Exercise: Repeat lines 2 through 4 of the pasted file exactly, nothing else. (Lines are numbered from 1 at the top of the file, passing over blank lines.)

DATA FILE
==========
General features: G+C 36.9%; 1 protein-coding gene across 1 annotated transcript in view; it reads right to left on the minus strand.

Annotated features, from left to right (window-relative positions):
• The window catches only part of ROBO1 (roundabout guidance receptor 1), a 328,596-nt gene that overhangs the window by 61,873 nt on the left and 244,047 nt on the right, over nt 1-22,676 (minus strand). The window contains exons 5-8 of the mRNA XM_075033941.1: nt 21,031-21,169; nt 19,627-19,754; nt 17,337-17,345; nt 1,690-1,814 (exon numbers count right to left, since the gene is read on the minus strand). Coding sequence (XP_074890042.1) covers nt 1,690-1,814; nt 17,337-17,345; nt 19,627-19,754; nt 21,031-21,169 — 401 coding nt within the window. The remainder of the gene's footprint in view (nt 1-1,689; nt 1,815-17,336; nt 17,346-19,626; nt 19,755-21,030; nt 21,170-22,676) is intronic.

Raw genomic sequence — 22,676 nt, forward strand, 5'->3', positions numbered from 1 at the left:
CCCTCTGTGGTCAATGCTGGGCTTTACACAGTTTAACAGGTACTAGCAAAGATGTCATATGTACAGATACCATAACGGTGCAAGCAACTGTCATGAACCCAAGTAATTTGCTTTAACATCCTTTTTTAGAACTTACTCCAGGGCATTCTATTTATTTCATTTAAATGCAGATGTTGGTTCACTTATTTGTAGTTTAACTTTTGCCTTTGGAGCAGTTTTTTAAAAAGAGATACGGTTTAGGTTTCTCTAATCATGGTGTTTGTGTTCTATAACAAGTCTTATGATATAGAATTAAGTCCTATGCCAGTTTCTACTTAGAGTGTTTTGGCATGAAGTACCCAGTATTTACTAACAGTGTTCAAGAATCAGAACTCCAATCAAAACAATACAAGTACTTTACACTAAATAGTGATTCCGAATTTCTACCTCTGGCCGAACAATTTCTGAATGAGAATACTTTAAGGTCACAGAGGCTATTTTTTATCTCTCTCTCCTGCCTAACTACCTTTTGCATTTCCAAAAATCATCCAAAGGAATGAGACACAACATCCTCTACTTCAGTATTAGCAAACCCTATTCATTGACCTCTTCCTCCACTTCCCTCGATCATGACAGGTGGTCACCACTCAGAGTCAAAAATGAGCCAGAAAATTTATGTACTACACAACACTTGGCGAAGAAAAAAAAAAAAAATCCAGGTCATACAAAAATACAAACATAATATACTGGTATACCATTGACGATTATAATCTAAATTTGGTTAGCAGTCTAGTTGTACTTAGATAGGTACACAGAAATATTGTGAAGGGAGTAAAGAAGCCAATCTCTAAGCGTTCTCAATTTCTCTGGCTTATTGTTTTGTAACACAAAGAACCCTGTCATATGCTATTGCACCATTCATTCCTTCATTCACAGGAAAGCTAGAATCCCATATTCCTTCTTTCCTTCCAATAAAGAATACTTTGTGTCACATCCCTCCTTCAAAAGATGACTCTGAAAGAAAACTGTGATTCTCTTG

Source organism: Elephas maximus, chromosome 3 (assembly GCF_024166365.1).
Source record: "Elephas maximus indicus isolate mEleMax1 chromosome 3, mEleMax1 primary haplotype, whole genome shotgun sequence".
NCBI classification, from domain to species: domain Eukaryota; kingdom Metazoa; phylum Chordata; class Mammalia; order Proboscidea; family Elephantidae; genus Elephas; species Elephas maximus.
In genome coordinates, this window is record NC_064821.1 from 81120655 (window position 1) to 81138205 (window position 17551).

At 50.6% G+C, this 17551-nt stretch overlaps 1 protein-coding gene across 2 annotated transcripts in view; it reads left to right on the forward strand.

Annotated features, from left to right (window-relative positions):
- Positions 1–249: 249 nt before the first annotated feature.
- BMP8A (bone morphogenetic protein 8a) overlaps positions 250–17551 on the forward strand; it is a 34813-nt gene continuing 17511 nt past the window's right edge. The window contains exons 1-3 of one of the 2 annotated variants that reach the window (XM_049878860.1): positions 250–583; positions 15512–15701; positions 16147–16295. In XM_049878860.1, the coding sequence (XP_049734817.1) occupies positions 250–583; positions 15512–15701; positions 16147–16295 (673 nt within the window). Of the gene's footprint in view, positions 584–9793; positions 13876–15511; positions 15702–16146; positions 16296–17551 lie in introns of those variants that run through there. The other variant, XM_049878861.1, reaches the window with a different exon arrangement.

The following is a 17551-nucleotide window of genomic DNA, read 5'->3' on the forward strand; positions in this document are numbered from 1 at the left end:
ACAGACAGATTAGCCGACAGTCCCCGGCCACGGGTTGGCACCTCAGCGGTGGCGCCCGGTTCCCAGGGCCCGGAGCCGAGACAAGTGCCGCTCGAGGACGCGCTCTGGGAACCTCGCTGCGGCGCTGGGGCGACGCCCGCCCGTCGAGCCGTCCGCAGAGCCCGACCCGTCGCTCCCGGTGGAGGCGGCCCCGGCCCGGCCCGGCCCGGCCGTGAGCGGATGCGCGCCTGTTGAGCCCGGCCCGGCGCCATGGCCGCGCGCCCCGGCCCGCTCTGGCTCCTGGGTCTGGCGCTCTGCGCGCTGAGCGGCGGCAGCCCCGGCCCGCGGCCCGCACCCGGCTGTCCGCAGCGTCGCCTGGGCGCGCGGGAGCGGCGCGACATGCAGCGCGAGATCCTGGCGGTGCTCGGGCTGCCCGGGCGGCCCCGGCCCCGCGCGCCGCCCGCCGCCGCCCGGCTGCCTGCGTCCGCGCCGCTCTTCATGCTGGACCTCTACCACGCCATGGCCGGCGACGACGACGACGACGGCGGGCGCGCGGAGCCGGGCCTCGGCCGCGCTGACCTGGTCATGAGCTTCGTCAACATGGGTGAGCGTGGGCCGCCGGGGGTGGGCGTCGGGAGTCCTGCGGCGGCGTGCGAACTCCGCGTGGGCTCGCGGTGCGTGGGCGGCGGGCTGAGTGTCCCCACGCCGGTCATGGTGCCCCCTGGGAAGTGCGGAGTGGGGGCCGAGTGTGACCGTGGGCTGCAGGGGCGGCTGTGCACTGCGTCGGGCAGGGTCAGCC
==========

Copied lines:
Annotated features, from left to right (window-relative positions):
• The window catches only part of ROBO1 (roundabout guidance receptor 1), a 328,596-nt gene that overhangs the window by 61,873 nt on the left and 244,047 nt on the right, over nt 1-22,676 (minus strand). The window contains exons 5-8 of the mRNA XM_075033941.1: nt 21,031-21,169; nt 19,627-19,754; nt 17,337-17,345; nt 1,690-1,814 (exon numbers count right to left, since the gene is read on the minus strand). Coding sequence (XP_074890042.1) covers nt 1,690-1,814; nt 17,337-17,345; nt 19,627-19,754; nt 21,031-21,169 — 401 coding nt within the window. The remainder of the gene's footprint in view (nt 1-1,689; nt 1,815-17,336; nt 17,346-19,626; nt 19,755-21,030; nt 21,170-22,676) is intronic.

Raw genomic sequence — 22,676 nt, forward strand, 5'->3', positions numbered from 1 at the left: